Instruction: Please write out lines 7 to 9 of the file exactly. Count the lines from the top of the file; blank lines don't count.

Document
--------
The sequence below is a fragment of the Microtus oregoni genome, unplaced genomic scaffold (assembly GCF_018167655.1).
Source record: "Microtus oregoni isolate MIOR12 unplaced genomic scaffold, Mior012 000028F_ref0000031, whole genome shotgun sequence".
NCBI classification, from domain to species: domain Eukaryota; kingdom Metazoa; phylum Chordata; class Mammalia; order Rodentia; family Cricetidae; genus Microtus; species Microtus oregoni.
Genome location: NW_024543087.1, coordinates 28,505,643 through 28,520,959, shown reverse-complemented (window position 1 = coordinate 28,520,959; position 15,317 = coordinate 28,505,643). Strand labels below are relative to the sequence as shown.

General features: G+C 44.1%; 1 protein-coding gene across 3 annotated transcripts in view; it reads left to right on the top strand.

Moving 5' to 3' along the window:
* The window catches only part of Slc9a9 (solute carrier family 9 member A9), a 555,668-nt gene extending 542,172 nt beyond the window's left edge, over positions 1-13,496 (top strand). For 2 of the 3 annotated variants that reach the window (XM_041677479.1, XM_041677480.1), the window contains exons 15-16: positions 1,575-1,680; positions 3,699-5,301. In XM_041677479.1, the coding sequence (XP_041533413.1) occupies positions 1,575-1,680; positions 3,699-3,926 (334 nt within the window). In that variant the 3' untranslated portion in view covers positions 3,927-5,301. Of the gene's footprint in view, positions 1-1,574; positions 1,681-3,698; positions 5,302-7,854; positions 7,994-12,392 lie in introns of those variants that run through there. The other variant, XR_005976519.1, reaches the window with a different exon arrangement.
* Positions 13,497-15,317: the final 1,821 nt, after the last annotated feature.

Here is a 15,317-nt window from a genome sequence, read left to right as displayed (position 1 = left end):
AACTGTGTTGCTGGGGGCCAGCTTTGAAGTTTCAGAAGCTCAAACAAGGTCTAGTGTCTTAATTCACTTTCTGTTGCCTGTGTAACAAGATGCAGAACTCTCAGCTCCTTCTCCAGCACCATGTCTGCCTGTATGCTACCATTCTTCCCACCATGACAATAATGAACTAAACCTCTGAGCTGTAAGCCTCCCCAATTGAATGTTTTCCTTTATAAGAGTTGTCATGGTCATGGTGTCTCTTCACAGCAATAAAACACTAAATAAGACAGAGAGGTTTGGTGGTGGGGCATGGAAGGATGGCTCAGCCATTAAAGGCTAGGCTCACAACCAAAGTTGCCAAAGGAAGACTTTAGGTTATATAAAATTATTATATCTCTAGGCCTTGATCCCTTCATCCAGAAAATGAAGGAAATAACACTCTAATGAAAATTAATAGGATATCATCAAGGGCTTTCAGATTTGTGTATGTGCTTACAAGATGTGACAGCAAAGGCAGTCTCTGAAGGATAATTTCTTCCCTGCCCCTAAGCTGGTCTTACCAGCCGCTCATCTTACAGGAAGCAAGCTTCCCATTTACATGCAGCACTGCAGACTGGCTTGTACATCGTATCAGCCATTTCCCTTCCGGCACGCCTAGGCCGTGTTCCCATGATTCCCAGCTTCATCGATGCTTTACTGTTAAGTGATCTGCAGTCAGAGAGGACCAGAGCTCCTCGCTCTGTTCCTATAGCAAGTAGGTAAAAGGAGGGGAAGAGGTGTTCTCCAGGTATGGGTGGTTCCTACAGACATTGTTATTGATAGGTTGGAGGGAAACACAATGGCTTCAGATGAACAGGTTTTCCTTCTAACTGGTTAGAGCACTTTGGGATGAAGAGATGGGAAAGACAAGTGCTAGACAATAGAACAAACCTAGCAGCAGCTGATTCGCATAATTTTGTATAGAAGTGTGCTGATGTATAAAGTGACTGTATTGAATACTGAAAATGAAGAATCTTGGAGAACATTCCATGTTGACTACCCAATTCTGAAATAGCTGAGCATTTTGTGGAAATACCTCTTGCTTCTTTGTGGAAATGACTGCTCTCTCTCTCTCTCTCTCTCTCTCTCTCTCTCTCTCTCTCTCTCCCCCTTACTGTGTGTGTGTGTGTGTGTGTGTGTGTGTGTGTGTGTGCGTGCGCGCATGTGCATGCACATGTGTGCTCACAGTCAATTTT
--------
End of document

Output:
* The window catches only part of Slc9a9 (solute carrier family 9 member A9), a 555,668-nt gene extending 542,172 nt beyond the window's left edge, over positions 1-13,496 (top strand). For 2 of the 3 annotated variants that reach the window (XM_041677479.1, XM_041677480.1), the window contains exons 15-16: positions 1,575-1,680; positions 3,699-5,301. In XM_041677479.1, the coding sequence (XP_041533413.1) occupies positions 1,575-1,680; positions 3,699-3,926 (334 nt within the window). In that variant the 3' untranslated portion in view covers positions 3,927-5,301. Of the gene's footprint in view, positions 1-1,574; positions 1,681-3,698; positions 5,302-7,854; positions 7,994-12,392 lie in introns of those variants that run through there. The other variant, XR_005976519.1, reaches the window with a different exon arrangement.
* Positions 13,497-15,317: the final 1,821 nt, after the last annotated feature.

Here is a 15,317-nt window from a genome sequence, read left to right as displayed (position 1 = left end):